said by rockotman:
I would be concerned that the extra humidity from the denser outside air would hasten corrosion in the heat exchanger and flue, especially with a furnace that is not designed to typically use outside air - but I am by no means an HVAC expert.
I'm no expert either, but the humidity is already lower during the periods where air is actively being drawn in when the furnace is being used. That's one of the reasons to use outside air as you aren't using conditioned air and pulling new air in lowering humidity levels.
The times when condensation would be an issue is when the outside air is warm and moist, and the heat exchanger is cold as if the AC was running. But that's not an issue as you aren't drawing air through the exchanger when the exchanger is cold enough to condense moisture. And when the burners have just turned on and the exchanger hasn't reached operating temperature, there's far more moisture in the air from the combustion process than what is in the combustion supply air.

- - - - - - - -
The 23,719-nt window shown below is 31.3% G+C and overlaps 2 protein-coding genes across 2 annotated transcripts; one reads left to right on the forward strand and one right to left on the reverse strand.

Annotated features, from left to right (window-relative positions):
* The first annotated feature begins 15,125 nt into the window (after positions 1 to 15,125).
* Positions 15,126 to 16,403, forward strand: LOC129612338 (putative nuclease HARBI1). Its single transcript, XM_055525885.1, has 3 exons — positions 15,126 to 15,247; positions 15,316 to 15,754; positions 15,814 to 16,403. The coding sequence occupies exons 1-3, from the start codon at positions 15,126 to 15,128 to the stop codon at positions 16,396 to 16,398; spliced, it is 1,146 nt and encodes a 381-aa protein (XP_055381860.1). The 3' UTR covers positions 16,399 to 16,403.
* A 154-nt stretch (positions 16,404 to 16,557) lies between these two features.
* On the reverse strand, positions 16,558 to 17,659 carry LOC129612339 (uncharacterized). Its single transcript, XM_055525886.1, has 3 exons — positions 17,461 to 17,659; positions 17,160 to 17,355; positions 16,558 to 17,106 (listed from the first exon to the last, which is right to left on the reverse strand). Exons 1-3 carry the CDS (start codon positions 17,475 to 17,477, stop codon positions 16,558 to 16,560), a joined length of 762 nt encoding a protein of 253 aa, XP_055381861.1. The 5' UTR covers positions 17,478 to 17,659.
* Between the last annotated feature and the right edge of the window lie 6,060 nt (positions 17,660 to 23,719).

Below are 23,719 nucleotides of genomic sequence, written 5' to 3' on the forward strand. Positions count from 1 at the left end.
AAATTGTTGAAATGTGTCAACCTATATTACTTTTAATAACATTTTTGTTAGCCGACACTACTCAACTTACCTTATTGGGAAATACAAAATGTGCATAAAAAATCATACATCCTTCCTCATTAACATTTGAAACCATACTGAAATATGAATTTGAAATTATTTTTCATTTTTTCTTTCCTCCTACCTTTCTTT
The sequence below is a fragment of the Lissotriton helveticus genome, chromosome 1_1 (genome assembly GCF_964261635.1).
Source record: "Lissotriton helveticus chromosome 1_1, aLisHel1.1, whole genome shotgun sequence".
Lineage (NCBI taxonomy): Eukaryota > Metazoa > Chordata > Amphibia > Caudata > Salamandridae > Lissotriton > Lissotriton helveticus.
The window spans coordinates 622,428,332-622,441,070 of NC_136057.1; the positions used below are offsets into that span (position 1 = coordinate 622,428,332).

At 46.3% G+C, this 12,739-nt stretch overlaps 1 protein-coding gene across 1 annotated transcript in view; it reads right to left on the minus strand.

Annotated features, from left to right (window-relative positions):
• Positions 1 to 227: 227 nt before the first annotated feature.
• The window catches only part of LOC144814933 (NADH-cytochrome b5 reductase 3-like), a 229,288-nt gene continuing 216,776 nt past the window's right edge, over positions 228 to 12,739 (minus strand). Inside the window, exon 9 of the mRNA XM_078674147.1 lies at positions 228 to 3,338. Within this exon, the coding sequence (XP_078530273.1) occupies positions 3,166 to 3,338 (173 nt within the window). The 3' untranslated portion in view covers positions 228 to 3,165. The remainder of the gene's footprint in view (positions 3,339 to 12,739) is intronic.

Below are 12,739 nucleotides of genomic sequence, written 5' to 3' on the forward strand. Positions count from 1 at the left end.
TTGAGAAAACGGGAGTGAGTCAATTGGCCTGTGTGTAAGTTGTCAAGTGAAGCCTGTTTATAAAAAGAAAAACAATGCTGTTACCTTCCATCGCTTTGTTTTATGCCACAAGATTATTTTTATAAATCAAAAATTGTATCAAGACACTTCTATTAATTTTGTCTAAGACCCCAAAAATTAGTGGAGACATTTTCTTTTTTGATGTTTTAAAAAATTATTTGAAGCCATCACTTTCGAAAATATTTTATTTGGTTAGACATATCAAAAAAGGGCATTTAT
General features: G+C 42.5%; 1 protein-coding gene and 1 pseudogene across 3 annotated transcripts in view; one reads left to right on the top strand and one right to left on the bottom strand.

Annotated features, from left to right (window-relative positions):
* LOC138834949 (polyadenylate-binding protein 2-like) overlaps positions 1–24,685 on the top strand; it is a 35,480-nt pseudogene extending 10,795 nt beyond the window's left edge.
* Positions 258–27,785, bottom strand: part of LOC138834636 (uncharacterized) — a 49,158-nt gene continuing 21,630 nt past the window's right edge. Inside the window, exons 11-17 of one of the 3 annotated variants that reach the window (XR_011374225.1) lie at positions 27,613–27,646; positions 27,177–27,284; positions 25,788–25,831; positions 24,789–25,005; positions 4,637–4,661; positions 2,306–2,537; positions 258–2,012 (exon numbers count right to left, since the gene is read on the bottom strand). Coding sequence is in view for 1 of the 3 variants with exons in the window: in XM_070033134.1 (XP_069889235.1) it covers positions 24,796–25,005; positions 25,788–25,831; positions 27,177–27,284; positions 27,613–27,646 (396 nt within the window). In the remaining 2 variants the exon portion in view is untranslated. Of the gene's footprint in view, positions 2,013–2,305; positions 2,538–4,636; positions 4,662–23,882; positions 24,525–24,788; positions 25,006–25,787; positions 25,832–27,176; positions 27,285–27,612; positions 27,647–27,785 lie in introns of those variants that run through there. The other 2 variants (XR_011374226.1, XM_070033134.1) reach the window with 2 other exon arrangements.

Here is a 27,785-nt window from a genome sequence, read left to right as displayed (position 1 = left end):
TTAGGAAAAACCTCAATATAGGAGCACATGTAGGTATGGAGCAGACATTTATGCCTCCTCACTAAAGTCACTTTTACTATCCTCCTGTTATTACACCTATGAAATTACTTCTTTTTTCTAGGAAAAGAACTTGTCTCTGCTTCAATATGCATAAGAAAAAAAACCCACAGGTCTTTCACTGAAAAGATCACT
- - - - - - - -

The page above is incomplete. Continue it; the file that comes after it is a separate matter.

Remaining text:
Exchangers can rust out, but that happens when the combustion gasses condense, there isn't sufficient draft, the furnace short cycles, etc. But those all happen regardless of where the supply air comes from. Condensing furnaces are designed with corrosion in mind not because they are drawing cold outside air in, but because the exhaust gases become more corrosive when they cool and condense into liquids.